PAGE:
Susan Dalgety: In the red state of Nebraska, Republicans disown Trump

As '˜Fearless Maids' flock to the Democrats in the US, Republican senator makes passionate anti-Trump speech, writes Susan Dalgety.

Sixty per cent of those who voted in Nebraska backed Donald Trump, but his approval rating has now hit 50 per cent (Picture: Spencer Platt)

Nebraska is the most scarlet of red states. In the 2016 Presidential election, Trump won nearly 60 per cent of the vote. His current approval rating is 50 per cent.

The state’s two senators are Republicans, its three members of the House of Representatives are Republicans.

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But here’s a thing. Its 49 state senators, the equivalent of MSPs if you will, are non-partisan. In Nebraska, party politics is strictly for Washington DC.

“The senators are here to represent all their constituents,” emphasised the young man leading us on a tour of the state’s Capitol in Lincoln.

Dressed in a red plaid shirt, he looked more like a corn farmer than a government employee, but his casual dress belied his expertise.

“There are no sides in our senate,” he goes on. “Senators can belong to a party if they wish, but they are not allowed to represent a party when they are in the senate.”

The two American couples on our tour looked bored. I was fascinated.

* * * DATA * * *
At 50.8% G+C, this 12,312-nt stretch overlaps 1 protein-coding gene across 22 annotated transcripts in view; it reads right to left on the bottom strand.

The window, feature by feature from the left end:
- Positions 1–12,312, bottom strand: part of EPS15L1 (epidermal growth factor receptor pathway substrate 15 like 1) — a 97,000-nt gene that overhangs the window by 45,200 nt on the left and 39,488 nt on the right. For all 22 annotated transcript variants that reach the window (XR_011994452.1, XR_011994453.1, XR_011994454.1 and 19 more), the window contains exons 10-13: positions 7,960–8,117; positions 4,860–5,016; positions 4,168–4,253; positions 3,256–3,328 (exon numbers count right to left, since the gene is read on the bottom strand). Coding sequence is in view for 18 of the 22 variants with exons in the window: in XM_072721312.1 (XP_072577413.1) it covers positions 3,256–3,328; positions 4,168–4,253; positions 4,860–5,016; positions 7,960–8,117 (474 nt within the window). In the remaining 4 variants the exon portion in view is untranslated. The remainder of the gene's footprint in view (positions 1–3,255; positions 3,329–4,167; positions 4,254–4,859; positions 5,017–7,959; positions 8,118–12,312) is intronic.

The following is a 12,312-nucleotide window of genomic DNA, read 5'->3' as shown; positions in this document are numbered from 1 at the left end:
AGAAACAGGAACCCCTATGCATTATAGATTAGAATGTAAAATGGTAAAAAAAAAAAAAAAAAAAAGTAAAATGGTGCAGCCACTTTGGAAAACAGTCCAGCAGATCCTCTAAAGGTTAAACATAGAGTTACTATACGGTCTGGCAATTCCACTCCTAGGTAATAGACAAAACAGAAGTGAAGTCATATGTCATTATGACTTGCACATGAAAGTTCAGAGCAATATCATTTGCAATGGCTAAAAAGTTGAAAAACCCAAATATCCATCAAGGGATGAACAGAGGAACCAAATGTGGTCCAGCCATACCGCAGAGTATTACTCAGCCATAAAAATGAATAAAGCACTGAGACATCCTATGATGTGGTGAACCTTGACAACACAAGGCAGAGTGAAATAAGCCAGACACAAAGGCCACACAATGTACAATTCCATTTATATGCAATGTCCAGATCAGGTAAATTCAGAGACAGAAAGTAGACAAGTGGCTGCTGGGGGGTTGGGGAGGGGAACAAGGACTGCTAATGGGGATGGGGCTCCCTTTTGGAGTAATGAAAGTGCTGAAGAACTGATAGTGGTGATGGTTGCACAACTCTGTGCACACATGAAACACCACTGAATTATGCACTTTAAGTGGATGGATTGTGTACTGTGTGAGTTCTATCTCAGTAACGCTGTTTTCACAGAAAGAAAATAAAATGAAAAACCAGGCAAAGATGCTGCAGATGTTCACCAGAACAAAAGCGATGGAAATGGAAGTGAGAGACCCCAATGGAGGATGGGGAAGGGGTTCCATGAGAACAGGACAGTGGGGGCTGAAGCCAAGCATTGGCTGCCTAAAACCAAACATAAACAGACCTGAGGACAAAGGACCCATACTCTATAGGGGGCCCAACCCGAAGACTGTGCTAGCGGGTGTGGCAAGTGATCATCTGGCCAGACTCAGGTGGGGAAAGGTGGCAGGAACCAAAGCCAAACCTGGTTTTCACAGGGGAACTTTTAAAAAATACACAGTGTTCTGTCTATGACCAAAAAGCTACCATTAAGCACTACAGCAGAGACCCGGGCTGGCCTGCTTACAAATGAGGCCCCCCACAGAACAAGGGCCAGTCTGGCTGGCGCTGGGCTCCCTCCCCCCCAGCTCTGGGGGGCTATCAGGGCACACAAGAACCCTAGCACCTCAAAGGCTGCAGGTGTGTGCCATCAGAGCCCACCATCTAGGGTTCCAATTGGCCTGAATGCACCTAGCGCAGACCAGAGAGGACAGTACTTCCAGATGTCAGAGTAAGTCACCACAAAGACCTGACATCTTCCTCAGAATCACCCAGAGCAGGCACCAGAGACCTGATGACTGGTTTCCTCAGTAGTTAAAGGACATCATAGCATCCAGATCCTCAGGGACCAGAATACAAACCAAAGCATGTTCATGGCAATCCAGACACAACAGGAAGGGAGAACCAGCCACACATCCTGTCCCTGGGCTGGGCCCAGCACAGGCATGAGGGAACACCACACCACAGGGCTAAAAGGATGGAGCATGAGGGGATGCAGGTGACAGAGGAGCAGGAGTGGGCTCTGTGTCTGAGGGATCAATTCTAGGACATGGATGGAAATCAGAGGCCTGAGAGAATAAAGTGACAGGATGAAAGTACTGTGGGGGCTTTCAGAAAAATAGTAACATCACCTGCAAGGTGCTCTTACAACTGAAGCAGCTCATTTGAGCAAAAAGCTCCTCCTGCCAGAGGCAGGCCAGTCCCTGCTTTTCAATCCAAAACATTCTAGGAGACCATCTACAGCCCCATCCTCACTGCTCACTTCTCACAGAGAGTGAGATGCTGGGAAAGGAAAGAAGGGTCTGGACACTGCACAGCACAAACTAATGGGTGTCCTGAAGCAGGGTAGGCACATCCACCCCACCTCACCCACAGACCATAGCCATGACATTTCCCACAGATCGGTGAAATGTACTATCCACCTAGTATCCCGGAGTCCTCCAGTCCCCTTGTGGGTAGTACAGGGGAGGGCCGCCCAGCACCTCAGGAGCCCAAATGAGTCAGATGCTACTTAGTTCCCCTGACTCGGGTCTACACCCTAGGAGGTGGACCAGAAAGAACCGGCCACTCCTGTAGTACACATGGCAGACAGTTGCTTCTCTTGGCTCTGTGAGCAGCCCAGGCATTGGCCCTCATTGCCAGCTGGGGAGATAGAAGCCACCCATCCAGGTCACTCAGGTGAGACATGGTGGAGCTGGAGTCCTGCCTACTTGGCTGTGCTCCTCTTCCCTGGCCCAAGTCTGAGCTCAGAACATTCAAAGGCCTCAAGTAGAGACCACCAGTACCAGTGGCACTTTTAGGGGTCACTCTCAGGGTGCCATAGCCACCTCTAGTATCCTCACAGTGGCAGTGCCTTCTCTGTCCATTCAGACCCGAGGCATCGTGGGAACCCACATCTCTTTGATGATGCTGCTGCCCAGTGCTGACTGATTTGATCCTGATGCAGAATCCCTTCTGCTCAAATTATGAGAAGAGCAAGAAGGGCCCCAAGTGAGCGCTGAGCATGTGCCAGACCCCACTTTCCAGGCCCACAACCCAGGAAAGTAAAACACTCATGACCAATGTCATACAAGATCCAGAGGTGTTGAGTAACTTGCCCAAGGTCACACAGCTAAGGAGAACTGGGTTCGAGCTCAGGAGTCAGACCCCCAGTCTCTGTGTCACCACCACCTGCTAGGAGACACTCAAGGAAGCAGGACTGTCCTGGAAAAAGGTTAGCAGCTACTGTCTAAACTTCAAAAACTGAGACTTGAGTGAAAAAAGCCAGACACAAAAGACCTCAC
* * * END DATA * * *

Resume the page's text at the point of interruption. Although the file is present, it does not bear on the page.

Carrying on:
“Tell me more,” I begged.

“Well, senators are time-limited, they are limited to two consecutive, four year-terms. It encourages new thinking,” he said.

This experiment in democracy started in 2000, when voters amended the state’s constitution. Not everyone likes the rule, with one veteran senator complaining that term limits “gutted the Legislature as a branch of government”, but others are more positive.

“It’s just a cleaner form of government,” declared the senator for North Platte, Mike Groene, “the senators are closer to the people now.”

Nebraska is not the only state to apply term limits. There are 14 others, from Arizona to South Dakota. A majority of states (36) have term limits for their governors and, of course, an American President can only serve two four-year terms.

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But Nebraska is the only state to have a unicameral system. “Just like the Scottish Parliament,” I chipped in, to the consternation of our companions who were clearly far more interested in the senate chamber’s carved ceiling than a political science lesson.

“Yes,” smiled our guide, “The theory is that all decisions are made in this one room, so new laws are made faster, and the process is more transparent.”

That is where the similarity to the Scottish Parliament ended.

“The Capitol was built on time, and under budget,” boasted the young man, but modestly. “It took ten years to build, starting in 1922, and cost $9.8 million. The budget was $10m.

“And there was no debt, it was paid for along the way, one million a year. When the Depression started to hit in 1932 and money dried up, the building was finished except for the art, so the senators decided not to commission any. The murals you can see here were put in place in the 1960s.”

One of those murals pays homage to Minnie Mae Freeman, a school teacher in rural Nebraska in the 1880s.

On 12 January 1888, her one-room school house, with its 12 pupils, was caught in the eye of one the worst snow storms ever to hit the USA.